This year’s TCAP data reveals a great deal about the perseverance of our students and teachers, despite the many challenges that the global pandemic presented over the past two years. In a year of uncertainty, the Franklin Special School District maintained its long history of outperforming the state in every grade level and subject area. In fact, the district as a whole outperformed the proficiency percentage of the state by double digits in every subject area.
- English/Language Arts = 14% higher than the state proficiency percentage
- Math = 16% higher
- Science = 27% higher
- Social Studies = 29% higher
While the scores demonstrate student achievement well above the state average, they also make clear that there are students in our district who will continue to need extra support to overcome the impact of lost learning time last year.
“As we welcomed students back for in-person learning last year, our goal was for students to feel supported by everyone in the school,” said Director of Schools Dr. David Snowden. “Our first priority was to reacclimate students and assure them that school is a place where they could rely on the compassion and patience of their teachers, the predictability of learning in a classroom with their friends, and an environment where they could set aside their worries for the day and concentrate on learning, playing, eating and growing.”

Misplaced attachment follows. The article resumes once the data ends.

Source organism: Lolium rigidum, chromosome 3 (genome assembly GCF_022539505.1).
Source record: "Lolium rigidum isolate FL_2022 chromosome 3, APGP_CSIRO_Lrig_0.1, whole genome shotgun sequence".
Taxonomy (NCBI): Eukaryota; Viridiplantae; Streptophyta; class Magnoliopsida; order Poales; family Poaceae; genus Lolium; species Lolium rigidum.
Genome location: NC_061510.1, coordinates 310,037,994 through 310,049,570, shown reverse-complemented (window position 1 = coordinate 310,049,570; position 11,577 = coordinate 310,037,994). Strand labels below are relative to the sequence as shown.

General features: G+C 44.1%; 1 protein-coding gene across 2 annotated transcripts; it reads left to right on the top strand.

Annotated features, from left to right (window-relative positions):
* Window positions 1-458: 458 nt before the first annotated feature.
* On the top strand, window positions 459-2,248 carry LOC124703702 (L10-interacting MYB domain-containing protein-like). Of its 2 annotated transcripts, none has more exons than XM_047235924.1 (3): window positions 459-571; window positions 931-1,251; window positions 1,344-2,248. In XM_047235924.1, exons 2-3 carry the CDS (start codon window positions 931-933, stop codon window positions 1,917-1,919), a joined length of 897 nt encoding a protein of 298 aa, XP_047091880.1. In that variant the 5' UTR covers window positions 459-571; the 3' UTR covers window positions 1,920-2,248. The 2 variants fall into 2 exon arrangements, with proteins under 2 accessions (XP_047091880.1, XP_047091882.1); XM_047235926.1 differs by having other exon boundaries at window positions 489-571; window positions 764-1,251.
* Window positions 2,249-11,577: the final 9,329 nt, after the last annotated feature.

As those fundamentals were established, teachers assessed where students were academically and tailored their instruction of new standards accordingly, as well as targeted knowledge gaps that arose as a result of the 2020 spring closure learning loss.
The FSSD proudly highlights the following academic achievements reflected by the 2021 TCAP scores:
- The FSSD scored well above the state in all tested subject areas at every grade level.
- A few areas met or exceeded the percentage of students from 2019 TCAP who scored Mastered or On-Track, including 4th grade English Language Arts, 7th grade Social Studies, and 8th grade English Language Arts.
- The district has placed a high priority on ELA/Literacy by defining it as one the four main goals of the District Strategic Plan, Reach 2024. As such, it is very encouraging to see that two of our largest areas of growth (4th grade ELA and 8th grade ELA) occurred in ELA/Literacy scores.
- While formal rankings are not provided to districts, analysis shows that the FSSD is among the top 10% of Tennessee districts for achievement in all subject areas.
- 8th grade Geometry students had the highest average score in the entire state, testing against high school students as well as other middle school Geometry students.
The 2021 TCAP results also revealed the impacts of the extended closure in the spring of 2020 and the expected gaps this created in students’ learning. While math is typically an area of strength for the FSSD, all grade levels experienced a small drop in the proficiency of students this past year. Additionally, student proficiency in ELA/literacy is between 40% to 53% in all grade levels, which shows that more work is needed in closing the gaps in students’ reading and writing skills.